The Russian Style of Survival is a part of the large complicated system of the Russian (Soviet) hand-to-hand fighting, which includes hand-to-hand fighting itself, knife fighting, shooting, healing practices, fitness exercises, self-development and finally, survival. The Russian Style of Survival has two characteristic traits, which makes it different from any other approach.
Survival skills are not a final target, but just a tool to strengthen your spirit by being on your own in a forest without tools and food. The inner development is the main thing. A person becomes very independent and strong.
A person should know how to survive without any tool (even a knife). We teach people to light a fire without a lighter, to cut wood without a saw, to fish without a fishing rod and other useful skills.
This system was developed by the early USSR teams of fighters and scientists, based on traditional Stone Age methods (5000 years old) and was used by secret KGB groups of Elite Forces. It is unknown even in Russia.
Once you have found a good place for shelter, then the first thing to do is to make a fire. A fire will give you heat which prevents you to from getting cold, also you can use it to make meals or boil water. It can also serve as an illumination source, which gives you the ability to make a shack or a bed when it is dark. The bottom line is that fire is life. However, a fire needs “fuel” and in this chapter, you will know how to cut wood without an axe or a saw by using just your hands (maybe a knife).
Preferred Log Sizes
The thicker the wood, the better. A thick trunk can burn up to 8 hours; which would also allow for a goodnight’s sleep. A thinner trunk will require you to wake up, get some more wood and feed the fire. Also, it is easier (and quicker) to find and carry one thick trunk than look for several thinner ones. Thin trunks and dry branches are good for making meals only, but if you want the fire to last all night, then use logs which would smolder and produce a lot of heat. Do not split logs (if you have an axe) as they would burn faster and make only a cold ash. If you take a whole log and a split log, the latter would burn much faster.
Preferred Type of Tree
Do not choose birch trees as it is always wet in a forest. A dry birch in a forest is a very rare thing due to its lack of waterproof qualities. That is why a birch tree rots from the inside out. A pine tree and a pine spruce are good choices due to their medium resin content. At the same time, a fir tree has too much resin in it and would produce a lot of dangerous sparks which can start your clothes on fire. A pine tree is waterproof; unlike a birch tree it does not allow water to infiltrate its bark so it is usually dry enough to use as a fire.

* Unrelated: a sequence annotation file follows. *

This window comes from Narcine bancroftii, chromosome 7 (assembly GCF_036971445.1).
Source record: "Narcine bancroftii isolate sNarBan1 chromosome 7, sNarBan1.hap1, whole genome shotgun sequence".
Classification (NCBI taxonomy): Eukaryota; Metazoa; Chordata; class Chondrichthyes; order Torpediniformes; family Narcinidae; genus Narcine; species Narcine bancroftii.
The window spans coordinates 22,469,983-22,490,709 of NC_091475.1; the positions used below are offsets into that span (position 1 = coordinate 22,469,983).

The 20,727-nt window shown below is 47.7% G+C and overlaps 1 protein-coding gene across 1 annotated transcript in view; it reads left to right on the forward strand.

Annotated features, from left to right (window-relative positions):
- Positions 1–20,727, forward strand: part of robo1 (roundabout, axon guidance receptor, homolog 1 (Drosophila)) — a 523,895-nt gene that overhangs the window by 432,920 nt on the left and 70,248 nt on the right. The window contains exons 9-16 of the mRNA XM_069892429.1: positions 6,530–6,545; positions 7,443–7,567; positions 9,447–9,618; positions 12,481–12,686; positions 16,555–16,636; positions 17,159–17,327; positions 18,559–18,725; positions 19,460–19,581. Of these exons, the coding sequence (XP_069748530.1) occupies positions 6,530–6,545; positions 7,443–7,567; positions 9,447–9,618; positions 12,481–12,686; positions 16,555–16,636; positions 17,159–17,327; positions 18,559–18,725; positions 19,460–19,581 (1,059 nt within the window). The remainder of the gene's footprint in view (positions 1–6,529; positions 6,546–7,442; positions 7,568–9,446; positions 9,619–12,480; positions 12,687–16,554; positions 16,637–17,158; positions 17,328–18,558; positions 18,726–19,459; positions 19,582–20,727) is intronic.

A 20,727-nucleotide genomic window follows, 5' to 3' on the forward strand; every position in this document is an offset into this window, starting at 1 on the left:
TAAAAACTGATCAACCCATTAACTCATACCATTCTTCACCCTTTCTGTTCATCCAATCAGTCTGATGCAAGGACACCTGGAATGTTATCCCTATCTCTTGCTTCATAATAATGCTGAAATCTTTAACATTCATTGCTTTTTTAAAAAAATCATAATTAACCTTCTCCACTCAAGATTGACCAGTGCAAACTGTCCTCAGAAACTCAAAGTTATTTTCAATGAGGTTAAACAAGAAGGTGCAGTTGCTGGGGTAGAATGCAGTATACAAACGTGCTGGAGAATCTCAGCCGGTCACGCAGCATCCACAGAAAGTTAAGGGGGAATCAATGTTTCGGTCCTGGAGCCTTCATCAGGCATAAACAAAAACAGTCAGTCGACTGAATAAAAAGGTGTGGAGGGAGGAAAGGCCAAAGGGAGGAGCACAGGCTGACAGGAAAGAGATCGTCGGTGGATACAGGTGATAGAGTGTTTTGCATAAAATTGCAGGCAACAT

It is always wet in a forest so if a tree is laying on the ground at least a week period it should not be used. Maybe you cannot see it on a surface, but it is surely all wet inside. It would produce only smoke, not fire. So, do not use laying trees. You need dry standing trees. How can you know if a tree is dry? Check its bark. If it comes off a tree, then that tree is dry already. Also, pay attention to branches – if they have green needles, it means a tree is still alive and wet inside. A tree feeds its needles with water rising through a trunk. Do not use broken trees. Water cannot penetrate through a bark, but it would be wet from rain very fast through the broken top. The surface will be dry but wet inside.
Now that you have found an appropriate dry tree, how can you take it down? Even dry trees rot their roots, close to the soil containing water. Water in a tree, obeying gravity, travels down, to the soil, while the part of the tree above the ground is dried by winds and the sun. The underground part is rotting slowly. You can break a lot of dry trees down by just pushing them. The higher a tree, the better, because the lever is longer. Choose only such trees you can carry or drag because if you hurt your back your survival chances are reduced. There would be no medicine and no doctor to help you in a forest. Pay attention to details if you want to live. By the same reason, you should not stand near a dry tree during a storm; it can fall on you if broken by the wind.